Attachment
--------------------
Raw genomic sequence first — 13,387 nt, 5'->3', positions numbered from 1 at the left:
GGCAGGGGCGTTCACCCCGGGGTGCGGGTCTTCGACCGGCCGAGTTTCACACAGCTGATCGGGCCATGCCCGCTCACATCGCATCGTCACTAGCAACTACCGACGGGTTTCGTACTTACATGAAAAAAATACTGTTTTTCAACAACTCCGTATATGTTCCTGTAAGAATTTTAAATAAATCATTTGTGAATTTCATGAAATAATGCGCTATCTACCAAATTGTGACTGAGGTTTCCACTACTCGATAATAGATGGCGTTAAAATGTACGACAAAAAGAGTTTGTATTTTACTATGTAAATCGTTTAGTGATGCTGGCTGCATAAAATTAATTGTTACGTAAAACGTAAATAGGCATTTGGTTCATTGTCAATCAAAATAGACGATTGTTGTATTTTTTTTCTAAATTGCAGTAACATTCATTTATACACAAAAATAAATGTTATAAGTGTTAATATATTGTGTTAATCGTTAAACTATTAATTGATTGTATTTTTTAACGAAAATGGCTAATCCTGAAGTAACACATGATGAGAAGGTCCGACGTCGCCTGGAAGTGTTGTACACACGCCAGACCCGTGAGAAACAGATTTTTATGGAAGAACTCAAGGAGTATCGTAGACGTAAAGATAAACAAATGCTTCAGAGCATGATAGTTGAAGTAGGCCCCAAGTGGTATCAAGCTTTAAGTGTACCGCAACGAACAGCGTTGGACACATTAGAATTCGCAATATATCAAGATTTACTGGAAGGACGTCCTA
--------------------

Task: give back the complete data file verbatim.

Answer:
Raw genomic sequence first — 13,387 nt, 5'->3', positions numbered from 1 at the left:
GGCAGGGGCGTTCACCCCGGGGTGCGGGTCTTCGACCGGCCGAGTTTCACACAGCTGATCGGGCCATGCCCGCTCACATCGCATCGTCACTAGCAACTACCGACGGGTTTCGTACTTACATGAAAAAAATACTGTTTTTCAACAACTCCGTATATGTTCCTGTAAGAATTTTAAATAAATCATTTGTGAATTTCATGAAATAATGCGCTATCTACCAAATTGTGACTGAGGTTTCCACTACTCGATAATAGATGGCGTTAAAATGTACGACAAAAAGAGTTTGTATTTTACTATGTAAATCGTTTAGTGATGCTGGCTGCATAAAATTAATTGTTACGTAAAACGTAAATAGGCATTTGGTTCATTGTCAATCAAAATAGACGATTGTTGTATTTTTTTTCTAAATTGCAGTAACATTCATTTATACACAAAAATAAATGTTATAAGTGTTAATATATTGTGTTAATCGTTAAACTATTAATTGATTGTATTTTTTAACGAAAATGGCTAATCCTGAAGTAACACATGATGAGAAGGTCCGACGTCGCCTGGAAGTGTTGTACACACGCCAGACCCGTGAGAAACAGATTTTTATGGAAGAACTCAAGGAGTATCGTAGACGTAAAGATAAACAAATGCTTCAGAGCATGATAGTTGAAGTAGGCCCCAAGTGGTATCAAGCTTTAAGTGTACCGCAACGAACAGCGTTGGACACATTAGAATTCGCAATATATCAAGATTTACTGGAAGGACGTCCTA